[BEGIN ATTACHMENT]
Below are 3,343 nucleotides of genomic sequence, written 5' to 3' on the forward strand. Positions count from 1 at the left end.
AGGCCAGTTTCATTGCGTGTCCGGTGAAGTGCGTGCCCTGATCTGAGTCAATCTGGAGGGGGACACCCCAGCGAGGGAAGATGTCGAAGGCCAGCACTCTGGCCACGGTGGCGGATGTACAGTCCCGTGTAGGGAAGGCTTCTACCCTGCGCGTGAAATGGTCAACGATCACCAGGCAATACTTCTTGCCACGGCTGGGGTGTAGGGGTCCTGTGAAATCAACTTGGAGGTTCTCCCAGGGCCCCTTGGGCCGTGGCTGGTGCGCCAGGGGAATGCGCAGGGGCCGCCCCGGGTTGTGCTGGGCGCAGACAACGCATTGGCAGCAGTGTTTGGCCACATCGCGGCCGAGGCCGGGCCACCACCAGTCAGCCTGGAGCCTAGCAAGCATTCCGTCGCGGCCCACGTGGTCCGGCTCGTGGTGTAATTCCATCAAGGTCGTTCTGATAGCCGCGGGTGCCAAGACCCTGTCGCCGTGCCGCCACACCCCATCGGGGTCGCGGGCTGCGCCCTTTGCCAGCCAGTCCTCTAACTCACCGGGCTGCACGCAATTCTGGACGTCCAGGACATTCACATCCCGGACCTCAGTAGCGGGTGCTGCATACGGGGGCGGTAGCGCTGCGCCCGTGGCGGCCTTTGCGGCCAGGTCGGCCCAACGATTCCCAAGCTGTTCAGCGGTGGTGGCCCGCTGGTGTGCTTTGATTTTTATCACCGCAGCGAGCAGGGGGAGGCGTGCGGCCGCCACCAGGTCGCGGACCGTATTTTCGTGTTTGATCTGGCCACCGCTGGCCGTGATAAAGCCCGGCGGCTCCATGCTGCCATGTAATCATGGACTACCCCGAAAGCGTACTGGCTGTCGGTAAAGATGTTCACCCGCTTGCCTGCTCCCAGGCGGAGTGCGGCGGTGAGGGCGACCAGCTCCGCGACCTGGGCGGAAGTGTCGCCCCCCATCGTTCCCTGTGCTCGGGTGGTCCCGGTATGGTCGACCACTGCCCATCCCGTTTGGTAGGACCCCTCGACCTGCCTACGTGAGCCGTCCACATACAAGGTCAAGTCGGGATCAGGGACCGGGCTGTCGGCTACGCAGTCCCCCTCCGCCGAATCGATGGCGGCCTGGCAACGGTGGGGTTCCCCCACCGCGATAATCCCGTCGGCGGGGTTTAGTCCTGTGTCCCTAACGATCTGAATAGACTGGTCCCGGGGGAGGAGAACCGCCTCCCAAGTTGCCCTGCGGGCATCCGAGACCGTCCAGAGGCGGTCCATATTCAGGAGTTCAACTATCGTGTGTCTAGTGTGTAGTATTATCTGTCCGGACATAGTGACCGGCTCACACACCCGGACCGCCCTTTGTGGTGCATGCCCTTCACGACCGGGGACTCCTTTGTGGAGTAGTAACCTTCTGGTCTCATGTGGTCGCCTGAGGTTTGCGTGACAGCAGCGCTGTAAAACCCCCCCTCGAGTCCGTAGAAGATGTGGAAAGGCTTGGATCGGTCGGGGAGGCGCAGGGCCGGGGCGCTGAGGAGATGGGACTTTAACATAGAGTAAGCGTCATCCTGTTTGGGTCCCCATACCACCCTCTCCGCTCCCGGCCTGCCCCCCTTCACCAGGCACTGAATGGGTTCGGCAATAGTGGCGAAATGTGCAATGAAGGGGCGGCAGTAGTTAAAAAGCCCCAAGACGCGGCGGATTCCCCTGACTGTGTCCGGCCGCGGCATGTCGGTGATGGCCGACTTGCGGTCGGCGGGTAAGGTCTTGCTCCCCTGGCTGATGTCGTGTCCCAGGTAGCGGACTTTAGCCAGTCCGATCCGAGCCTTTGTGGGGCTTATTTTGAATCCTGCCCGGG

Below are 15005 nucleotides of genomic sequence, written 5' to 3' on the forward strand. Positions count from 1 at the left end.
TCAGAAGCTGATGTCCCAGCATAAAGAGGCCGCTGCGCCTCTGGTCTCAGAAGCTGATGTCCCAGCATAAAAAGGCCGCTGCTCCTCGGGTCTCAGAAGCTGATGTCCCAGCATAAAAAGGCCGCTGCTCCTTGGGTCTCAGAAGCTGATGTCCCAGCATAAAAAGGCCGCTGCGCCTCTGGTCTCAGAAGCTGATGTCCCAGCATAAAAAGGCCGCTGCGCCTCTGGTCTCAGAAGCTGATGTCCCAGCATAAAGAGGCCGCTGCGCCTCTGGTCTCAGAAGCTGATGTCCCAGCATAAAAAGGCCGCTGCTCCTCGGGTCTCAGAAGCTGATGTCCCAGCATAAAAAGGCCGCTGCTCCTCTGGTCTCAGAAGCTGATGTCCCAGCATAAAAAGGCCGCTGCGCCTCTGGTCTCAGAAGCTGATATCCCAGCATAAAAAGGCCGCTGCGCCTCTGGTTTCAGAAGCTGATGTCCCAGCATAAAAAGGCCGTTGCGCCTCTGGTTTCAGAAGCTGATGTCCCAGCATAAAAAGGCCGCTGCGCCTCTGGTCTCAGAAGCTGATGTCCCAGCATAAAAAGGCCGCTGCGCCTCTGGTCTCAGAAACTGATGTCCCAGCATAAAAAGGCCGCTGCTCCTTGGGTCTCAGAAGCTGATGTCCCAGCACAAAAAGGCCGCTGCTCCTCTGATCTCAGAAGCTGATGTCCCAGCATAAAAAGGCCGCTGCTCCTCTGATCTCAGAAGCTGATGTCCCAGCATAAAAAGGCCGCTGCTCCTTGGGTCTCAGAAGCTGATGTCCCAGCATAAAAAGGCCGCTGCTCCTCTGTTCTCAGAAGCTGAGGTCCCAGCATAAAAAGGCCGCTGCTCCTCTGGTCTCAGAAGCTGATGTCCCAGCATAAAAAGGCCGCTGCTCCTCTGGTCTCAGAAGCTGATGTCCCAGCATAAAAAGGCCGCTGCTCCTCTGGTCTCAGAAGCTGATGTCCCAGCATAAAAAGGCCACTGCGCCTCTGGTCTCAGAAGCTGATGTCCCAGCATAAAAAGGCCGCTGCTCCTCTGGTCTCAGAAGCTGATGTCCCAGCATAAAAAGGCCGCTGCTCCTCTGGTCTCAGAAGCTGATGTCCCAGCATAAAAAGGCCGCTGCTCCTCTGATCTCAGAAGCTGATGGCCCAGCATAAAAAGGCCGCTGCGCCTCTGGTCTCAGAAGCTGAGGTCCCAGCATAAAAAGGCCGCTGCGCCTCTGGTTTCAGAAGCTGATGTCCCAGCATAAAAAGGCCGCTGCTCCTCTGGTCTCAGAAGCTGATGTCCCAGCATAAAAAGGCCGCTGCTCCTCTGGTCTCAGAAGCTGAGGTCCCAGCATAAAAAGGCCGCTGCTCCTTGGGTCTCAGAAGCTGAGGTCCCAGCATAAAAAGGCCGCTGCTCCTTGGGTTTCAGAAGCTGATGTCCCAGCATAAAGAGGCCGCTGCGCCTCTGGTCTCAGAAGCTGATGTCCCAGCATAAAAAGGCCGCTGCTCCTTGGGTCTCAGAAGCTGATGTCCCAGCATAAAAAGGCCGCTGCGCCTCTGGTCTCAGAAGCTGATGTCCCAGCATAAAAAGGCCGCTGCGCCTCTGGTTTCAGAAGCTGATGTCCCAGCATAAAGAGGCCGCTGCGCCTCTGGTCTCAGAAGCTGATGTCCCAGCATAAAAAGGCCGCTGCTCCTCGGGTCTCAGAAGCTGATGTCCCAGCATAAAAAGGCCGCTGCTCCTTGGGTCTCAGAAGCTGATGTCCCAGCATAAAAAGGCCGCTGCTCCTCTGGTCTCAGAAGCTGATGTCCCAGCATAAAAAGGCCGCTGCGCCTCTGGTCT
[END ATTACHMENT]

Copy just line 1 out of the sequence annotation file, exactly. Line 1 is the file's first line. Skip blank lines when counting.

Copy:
Below are 3,343 nucleotides of genomic sequence, written 5' to 3' on the forward strand. Positions count from 1 at the left end.